Alicia Silverstone may look just as she did at the start of her career, but the Golden Globe-nominated star has certainly grown when it comes to her acting. With past work that ranges from independent cinema to big-budget studio films, from television series to the Broadway stage, from playing a bubble-headed teen to playing a struggling single mother, Silverstone's career has taken her to surprising depths.
Her latest film "Angels in Stardust" has her playing the role of Tammy, a single mother in rural Oklahoma raising two children (newcomers AJ Michalka and Adam Taylor) while trying to dig herself out of the dumps. The film comes out in select theaters and on VOD on February 21.
We called up Silverstone to discuss working with A-list talent, her life of activism and the most defining role of her career.
How do you generally go about choosing your projects?
There's a variety of reasons. Sometimes it's just for fun. Sometimes it's just a fun opportunity that comes along. But mostly, it's something that makes it interesting. A really good director, really good writing, other great actors to play with.
What specifically attracted you to the role of Tammy in "Angels in Stardust?"
Well, with Tammy, it was definitely the first time for me to do something like that, something very different. That was the main draw. Tammy's so complicated and so interesting. And it was up to me not to make her a bad mom, but to make her more compelling and more complicated with a struggle between her love for her own children and her own needs.With a wide range of roles throughout your career, what do you consider gave you the necessary chops to pull off your character in "Angels in Stardust?"
I don't know if it's a specific role, because each role you play allows you to bring to it as much as you can, based on the circumstances of the character. I've done a lot of theater, I've worked in a play with Kenneth Branagh where he was directing me and I've worked with Laura Linney in "Time Stands Still," and doing things like that really allowed me to feel like I'm exactly where I need to be and that I know what I'm doing. So then you just wait for a great role to come and you get to play it, and this was one of them that I could just really play.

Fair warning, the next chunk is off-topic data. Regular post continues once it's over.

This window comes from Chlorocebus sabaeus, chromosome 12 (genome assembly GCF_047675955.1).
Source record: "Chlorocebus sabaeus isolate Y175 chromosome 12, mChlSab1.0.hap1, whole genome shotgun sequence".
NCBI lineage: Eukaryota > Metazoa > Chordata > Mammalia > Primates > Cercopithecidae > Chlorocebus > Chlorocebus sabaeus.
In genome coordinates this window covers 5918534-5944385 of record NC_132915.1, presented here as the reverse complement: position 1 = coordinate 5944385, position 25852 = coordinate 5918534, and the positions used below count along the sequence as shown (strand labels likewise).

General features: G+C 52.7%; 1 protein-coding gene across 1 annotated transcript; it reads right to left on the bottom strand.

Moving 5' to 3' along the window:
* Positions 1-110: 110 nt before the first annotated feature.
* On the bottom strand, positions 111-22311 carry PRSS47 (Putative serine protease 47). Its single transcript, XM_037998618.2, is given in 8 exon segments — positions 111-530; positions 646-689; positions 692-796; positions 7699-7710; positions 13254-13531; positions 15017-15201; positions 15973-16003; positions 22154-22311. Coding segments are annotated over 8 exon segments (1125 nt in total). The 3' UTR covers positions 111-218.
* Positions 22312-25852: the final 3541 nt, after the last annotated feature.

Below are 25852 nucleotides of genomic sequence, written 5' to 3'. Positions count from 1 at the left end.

How much input do you typically give in regards to how your character should be portrayed?
Well, when I'm working with a director that I absolutely trust and that I really respect, you know right away if you can let go and just follow their lead. Usually, the best directors I've worked with have very little to say, I mean the reason they hired you is because they know you're right for the part. And it's really good because they just let you go and they give you a little input here and there, a little tweak here and there. It's the most incredible experience, I mean that's a primo experience for me. It happened with Amy Heckerling on "Clueless," it happened with David Mamet when I did plays with him, it happened with Daniel Sullivan on Broadway. And the more they allow you to let go, because of how much trust they have in you, the harder and stronger you push yourself. It's amazing. Sometimes directors are not that way, sometimes they're more nervous or whatever, and you have to try not to mess up your work. And that can happen too. And then you just have to play the part and you just do the best you can, and you have to try to protect yourself and to protect the film.